I was interviewed by Todd Alan and Debby of Life Mastery Radio.
I was interviewed by Paul John Roach on Unity Online Radio.
I was interviewed by Drew Taddia of the Exploring Mind and Body radio program.
It’s common to meditate while listening to beautiful music, but I’ve found that meditating to ambient sounds — whatever sounds are present at this very moment — is not only a wonderful meditation, it provides a deep insight into where we can find joy in our lives.
Photo: freeimages.com/lucy bonakovska
I lead weekly meditations at the Humanist Community at Harvard, and one of our mainstays is the ambient sound meditation. I first learned it myself when I attended a workshop by the Buddhist teacher Jack Kornfield. The idea is to pay attention to all the sounds around you with a friendly welcoming spirit. This includes the sounds of trucks and buses going by, sirens, coughing, rustling and other sounds that we typically label as “noise.”
Mindfulness is the practice of paying attention to what is going on in the present moment with a nonjudgmental spirit. When we describe a sound as “noise” we’re applying a judgment. In a mindfulness of sound meditation, there is no such thing as noise — only sound. The amazing thing is that when we welcome “noise,” our perception of it changes into something stimulating and absorbing.
- Find a comfortable place to sit and close your eyes. Take a deep breath or two and relax. After that, there’s no need to follow your breath.
- Now, start paying attention to sounds. If meditating indoors, you may hear creaks, rustling, and sounds from electrical appliances. If you’re outside, you’ll probably hear a cornucopia of sounds — wind, birds, traffic. For as long as this meditation lasts, there are no bad sounds.
- When you hear a sound, don’t merely note it and shift your attention away. Try to follow the sound for its entire duration. Notice the hiss, rumble, whine, screech, and whoosh. When you focus on sounds with nonjudgmental attention, what could be irritating becomes enlivening.
- Try to focus on the bare sound itself without attaching a narrative to it. So if you hear a siren, notice how the sound rises in volume and pitch as it approaches and falls as it grows distant. Try not to elaborate on your perception of sound with thoughts like, “I hope no one’s house is on fire.” If you notice that you are attaching a narrative to a sound, gently let that go and pay attention to any new sounds that may appear.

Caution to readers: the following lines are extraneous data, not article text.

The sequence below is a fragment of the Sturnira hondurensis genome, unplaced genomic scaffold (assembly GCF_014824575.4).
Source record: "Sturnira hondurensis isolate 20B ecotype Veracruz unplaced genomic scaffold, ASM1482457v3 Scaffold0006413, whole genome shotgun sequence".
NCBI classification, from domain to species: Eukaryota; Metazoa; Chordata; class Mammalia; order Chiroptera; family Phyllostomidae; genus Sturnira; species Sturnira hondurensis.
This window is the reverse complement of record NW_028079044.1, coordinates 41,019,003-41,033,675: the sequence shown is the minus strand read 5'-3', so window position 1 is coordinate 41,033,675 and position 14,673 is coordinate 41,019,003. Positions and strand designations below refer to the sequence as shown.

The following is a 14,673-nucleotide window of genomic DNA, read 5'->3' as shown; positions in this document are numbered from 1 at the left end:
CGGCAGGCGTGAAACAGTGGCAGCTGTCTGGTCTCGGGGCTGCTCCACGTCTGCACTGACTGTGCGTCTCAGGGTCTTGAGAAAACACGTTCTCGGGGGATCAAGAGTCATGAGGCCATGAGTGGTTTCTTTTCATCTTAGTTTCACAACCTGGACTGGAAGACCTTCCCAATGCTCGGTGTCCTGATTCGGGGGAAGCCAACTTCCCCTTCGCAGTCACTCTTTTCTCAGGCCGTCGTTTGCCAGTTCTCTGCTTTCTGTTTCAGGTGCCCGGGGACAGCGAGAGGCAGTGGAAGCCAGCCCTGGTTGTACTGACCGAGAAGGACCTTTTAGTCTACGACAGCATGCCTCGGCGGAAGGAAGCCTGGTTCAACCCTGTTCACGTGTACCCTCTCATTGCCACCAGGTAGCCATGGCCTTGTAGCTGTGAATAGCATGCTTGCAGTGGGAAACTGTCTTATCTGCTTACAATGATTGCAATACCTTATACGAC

- The sound of an overheard conversation is perhaps the most difficult to let go. If you overhear people talking, focus on the speakers’ vocal qualities rather than on the content of their speech. Listen to individual words and let them go without trying to assemble them all into a meaningful sentence.
- In a lull during which there are no sounds, you can shift your attention to your breath — perhaps to the sound of your breathing. But if other sounds do arise, turn your attention back to them.
The joy one experiences when being mindful of stereotypically unpleasant sounds demonstrates the principle that nothing is disagreeable until we judge it so. The ancient Stoic philosopher Epictetus said, “What disturbs people’s minds is not events but their judgments on events.” Similarly, Buddhist philosophy holds that suffering originates in our aversion to what we experience in the present moment. When we engage with the present moment mindfully and without aversion, the sense of suffering fades.
This may seem counterintuitive, but this principle is consistent with what neuroscientists have learned about the brain’s salience network — the network of brain regions that monitor how we’re doing compared to our goals. The feeling of suffering is in essence a feedback signal warning us that a gap has opened up between our desires and reality. If your goal is to study for a test, the sound of a siren outside conflicts with your desire and is therefore unpleasant. But if you are doing an ambient sound meditation, the very same siren helps you toward your goal and you may perceive it as pleasant or even enthralling.
This insight extends well beyond the realm of sound. Just as we can transform “noise” into something positive, through mindfulness, we can bring a sense of friendliness and acceptance to any difficult circumstance. There are, of course, cases of injustice that ought to be resisted rather than accepted. Present moment acceptance is not a panacea but a tool to be applied wisely. But, as we go about our day, we may encounter moments of minor irritation that are best treated as the noise of daily life. Through mindfulness, we can transform our reaction to them and experience that moment as something wonderful.
Originally published in Huffington Post